For Zeng, a young Chinese woman, an hour scrolling Douyin, the domestic version of TikTok, has become a daily ritual. Among its broad range of videos and livestreams, she particularly likes one creator: “Lawyer Longfei.” Every day, Longfei answers her 9 million followers’ legal inquiries live. Many deal with how women should approach tricky divorce cases.
But in May, Longfei’s account went dark for 15 days. In a letter to her followers, she hinted that some language in her livestreams triggered the suspension; fans suspected she’d been banned for “spreading negative energy,” a vague term that frequently appears in government messaging but in this case means her content doesn’t match the state’s view on marriage.
Zeng, who asked to be referred to by her last name to avoid being identified, felt it was ridiculous. “I don’t think she has done anything unreasonable or morally corrupt in today’s standards. On the contrary, I think she’s doing something that can help everyone,” she says. Longfei’s account was eventually reinstated in June.
Livestreaming took off in China in 2016 and has since become one of the nation’s favorite ways to spend its time, with 635 million annual viewers. Top livestreamers command audiences in e-commerce, music, gaming, and comedy, and they make huge amounts of money from their millions of devoted fans. As a result, they often possess as much influence as A-list celebrities.
But many streamers, like Lawyer Longfei, are grappling with the Chinese government’s increasing willingness to weigh in on what’s acceptable. A new policy document, Code of Conduct for Online Streamers, released by China’s top cultural authorities on June 22, is designed to instruct streamers on what is expected from them. Having managed to operate under the radar in recent years, livestreamers are now facing the full force of China’s censorship machine.
The Code of Conduct lists 31 categories of content that shouldn’t appear in online videos, ranging from violence and self-harm to more ambiguous concepts like religious teachings and showing off wealth. The guidelines also include rules on streamers’ looks, and it bans the use of deepfakes to crack jokes about China’s leadership.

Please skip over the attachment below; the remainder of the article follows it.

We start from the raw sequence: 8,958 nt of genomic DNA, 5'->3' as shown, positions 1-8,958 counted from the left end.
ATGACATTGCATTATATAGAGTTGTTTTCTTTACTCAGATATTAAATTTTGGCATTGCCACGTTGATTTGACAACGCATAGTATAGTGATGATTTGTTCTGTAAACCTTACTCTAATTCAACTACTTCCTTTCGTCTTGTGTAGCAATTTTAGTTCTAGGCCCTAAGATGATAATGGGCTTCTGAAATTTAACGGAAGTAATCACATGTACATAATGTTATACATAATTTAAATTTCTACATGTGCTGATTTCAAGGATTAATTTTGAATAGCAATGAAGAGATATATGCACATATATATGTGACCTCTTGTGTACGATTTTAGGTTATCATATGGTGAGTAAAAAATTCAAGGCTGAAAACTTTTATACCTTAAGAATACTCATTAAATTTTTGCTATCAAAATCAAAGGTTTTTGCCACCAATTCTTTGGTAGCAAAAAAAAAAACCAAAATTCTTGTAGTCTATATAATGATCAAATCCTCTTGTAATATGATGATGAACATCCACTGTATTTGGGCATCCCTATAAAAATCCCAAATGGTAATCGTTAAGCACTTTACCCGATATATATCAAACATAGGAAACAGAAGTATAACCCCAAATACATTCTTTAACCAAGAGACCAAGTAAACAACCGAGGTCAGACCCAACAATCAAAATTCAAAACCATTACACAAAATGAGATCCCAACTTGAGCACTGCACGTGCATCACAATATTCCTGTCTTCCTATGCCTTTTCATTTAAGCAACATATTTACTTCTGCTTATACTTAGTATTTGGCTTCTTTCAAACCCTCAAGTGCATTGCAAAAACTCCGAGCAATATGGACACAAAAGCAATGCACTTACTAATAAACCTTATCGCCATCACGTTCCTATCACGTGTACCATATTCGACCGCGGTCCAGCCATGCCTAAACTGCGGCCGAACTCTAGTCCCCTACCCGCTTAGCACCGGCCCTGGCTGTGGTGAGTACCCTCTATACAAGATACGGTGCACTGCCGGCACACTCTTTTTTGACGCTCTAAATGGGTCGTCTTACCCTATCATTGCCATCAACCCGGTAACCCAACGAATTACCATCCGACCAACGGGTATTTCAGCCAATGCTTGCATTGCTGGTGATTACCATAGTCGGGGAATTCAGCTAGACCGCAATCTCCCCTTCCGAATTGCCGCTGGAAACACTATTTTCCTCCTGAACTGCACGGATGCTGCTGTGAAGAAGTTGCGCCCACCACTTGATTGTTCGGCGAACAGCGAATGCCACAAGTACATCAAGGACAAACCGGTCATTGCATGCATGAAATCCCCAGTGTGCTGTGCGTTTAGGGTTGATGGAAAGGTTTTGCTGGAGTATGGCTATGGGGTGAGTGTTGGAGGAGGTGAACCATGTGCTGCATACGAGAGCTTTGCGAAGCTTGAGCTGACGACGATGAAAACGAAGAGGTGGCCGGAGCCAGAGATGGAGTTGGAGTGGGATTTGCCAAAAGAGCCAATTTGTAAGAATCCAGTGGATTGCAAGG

“I think of it as an upwards integration attempt that aims to cover the whole country, all online platforms, and whatever genre of online streamers,” says Jingyi Gu, a PhD candidate studying Chinese streamers at the University of Illinois, Urbana-Champaign. It replaces previous regulations that are patchy or provincial, and it also complements other regulations governing platforms and marketing companies. “[This one] addresses online streamers as a standalone occupation, just like actors,” Gu says.
It’s clear the Chinese government is in the process of taming an industry that has become too powerful to ignore. Over the past year, some of China’s top livestreamers fell from their thrones after being fined for tax evasion or triggering censorship around political events. But by putting restrictions down on paper, the Code of Conduct is paving the way for further interventions in the future.
‘The End of the Universe’
There’s a saying that’s popular in China right now: “The end of the universe is selling stuff on livestream.” It mocks the fact that these days, professionals from all occupations—lawyers, teachers, celebrities—seem to have become streamers making money as QVC-style product presenters.
“Americans and Europeans definitely don’t think of livestreaming as a mainstream channel for shopping, and probably not even as a mainstream channel for entertainment, but in China, it has reached extreme popularity,” says Gu.
Ng, an ex-streamer who asked to speak using an alias, worked for a Beijing-based tutoring company. She has streamed thousands of hours of English lessons, some to paying students and other to the public for free to raise her profile.
She says there was a period when the company wanted to transform its streaming teachers into celebrities. “The higher-ups were clear that they wanted to package teachers as stars,” she says. “And in hashtags or posters they would use labels that are similar to fandom language.”
But the influence comes with a price. China’s regulation of cultural industries has been strict for decades, especially when it comes to high-profile movies and TV shows. In recent years, top actors have disappeared overnight after alleged infractions like tax evasion or drug use. But as livestreaming grows increasingly influential, it has become clearer to the authorities that they need to treat it like blockbuster movies and ramp up the regulations accordingly.